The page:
Kentuckiana politicians respond to President’s State of the Union address

Kentuckiana politicians respond to President’s State of the Union address

U.S. Sen. Majority Leader Mitch McConnell: 

"The biggest problem is the President made a speech that made it look like he's going to run for office again. His time for running is over. His time for governing is here. And in order to accomplish things over the last two years of the Obama Administration, he needs to work with the Republican Congress. Much of what he did tonight, you know, new taxes, new spending is sort of the same old thing that we've heard over the last six years. What I had hoped was the President was going to focus on areas of possible agreement. There are a few: trade, tax reform, infrastructure—those are the things we need to be concentrating on and let the next election occur in 2016."

Sen. Rand Paul:

Good Evening. I wish I had better news for you, but all is not well in America. America is adrift. Something is clearly wrong. America needs many things, but what America desperately needs is new leadership. I've only been in office a short time, but one thing I've discovered is that there is no monopoly on knowledge in Washington. The best thing that could happen is for us—to once and for all—limit the terms of all politicians. We already limit the President to two terms. I think we should put limits on the terms of Congress and infuse our government with fresh ideas.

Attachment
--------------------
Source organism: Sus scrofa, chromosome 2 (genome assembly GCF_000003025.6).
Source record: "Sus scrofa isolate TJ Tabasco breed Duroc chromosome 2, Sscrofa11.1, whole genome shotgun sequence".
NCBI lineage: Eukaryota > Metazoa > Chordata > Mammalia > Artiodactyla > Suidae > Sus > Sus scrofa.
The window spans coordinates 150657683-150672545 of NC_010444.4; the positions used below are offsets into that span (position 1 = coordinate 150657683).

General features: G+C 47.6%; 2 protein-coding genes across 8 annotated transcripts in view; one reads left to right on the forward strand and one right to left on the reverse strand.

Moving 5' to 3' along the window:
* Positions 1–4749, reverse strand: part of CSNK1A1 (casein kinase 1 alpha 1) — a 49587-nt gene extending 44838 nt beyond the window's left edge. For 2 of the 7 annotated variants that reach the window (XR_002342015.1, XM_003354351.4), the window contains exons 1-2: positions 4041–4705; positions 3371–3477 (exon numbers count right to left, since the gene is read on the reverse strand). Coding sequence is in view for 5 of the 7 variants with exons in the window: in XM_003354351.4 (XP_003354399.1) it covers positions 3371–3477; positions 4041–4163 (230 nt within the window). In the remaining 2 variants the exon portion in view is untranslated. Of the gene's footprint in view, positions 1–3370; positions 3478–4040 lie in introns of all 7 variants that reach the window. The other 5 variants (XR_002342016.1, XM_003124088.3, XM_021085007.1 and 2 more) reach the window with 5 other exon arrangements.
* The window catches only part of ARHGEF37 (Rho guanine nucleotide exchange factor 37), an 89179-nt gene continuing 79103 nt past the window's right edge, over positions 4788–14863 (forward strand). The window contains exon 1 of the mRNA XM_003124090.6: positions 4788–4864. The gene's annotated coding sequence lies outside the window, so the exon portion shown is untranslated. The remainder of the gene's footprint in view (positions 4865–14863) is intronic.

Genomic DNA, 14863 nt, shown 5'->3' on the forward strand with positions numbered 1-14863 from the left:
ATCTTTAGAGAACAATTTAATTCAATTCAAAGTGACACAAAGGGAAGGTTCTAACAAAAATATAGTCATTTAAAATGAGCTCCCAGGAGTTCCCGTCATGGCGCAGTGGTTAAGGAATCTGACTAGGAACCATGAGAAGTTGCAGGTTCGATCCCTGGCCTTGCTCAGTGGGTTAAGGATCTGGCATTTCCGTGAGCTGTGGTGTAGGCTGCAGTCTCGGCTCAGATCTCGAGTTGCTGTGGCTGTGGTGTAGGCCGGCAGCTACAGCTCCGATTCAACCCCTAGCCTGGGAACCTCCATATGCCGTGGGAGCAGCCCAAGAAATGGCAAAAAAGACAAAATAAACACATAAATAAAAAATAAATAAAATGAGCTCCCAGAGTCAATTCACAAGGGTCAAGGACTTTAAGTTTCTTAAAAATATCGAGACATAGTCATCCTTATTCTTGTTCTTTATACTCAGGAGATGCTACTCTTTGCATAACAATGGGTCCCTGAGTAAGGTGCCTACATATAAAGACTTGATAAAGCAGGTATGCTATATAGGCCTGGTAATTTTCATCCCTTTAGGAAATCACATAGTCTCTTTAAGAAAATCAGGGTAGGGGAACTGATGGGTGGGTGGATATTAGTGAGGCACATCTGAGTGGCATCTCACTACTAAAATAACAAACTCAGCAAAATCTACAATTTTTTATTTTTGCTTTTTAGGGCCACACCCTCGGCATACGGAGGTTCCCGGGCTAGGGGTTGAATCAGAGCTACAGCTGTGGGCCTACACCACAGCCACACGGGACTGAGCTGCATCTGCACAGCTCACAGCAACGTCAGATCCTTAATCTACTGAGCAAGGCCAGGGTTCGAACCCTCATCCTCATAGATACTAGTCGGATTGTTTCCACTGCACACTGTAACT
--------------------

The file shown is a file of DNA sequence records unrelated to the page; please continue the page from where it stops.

Congressman John Yarmuth:

"Tonight, President Obama reminded the American people just how important a strong middle class is in continuing our economic recovery. Though our economy continues to grow, we still see so many of the benefits only going to millionaires and billionaires, not our working families. A fair tax code that rewards work rather than wealth is necessary, and I welcome the President's tax proposal.

Rep. Todd Young:

"While the President closed his State of the Union address by noting his desire to work across the aisle, much of his speech was spent digging in his heels on the same tax-and-spend policies rejected by the American people rather than identifying areas of common ground. But while I'm generally disappointed he took this tack, I still think there were some hints of bipartisanship that might present opportunities to grow a stronger economy.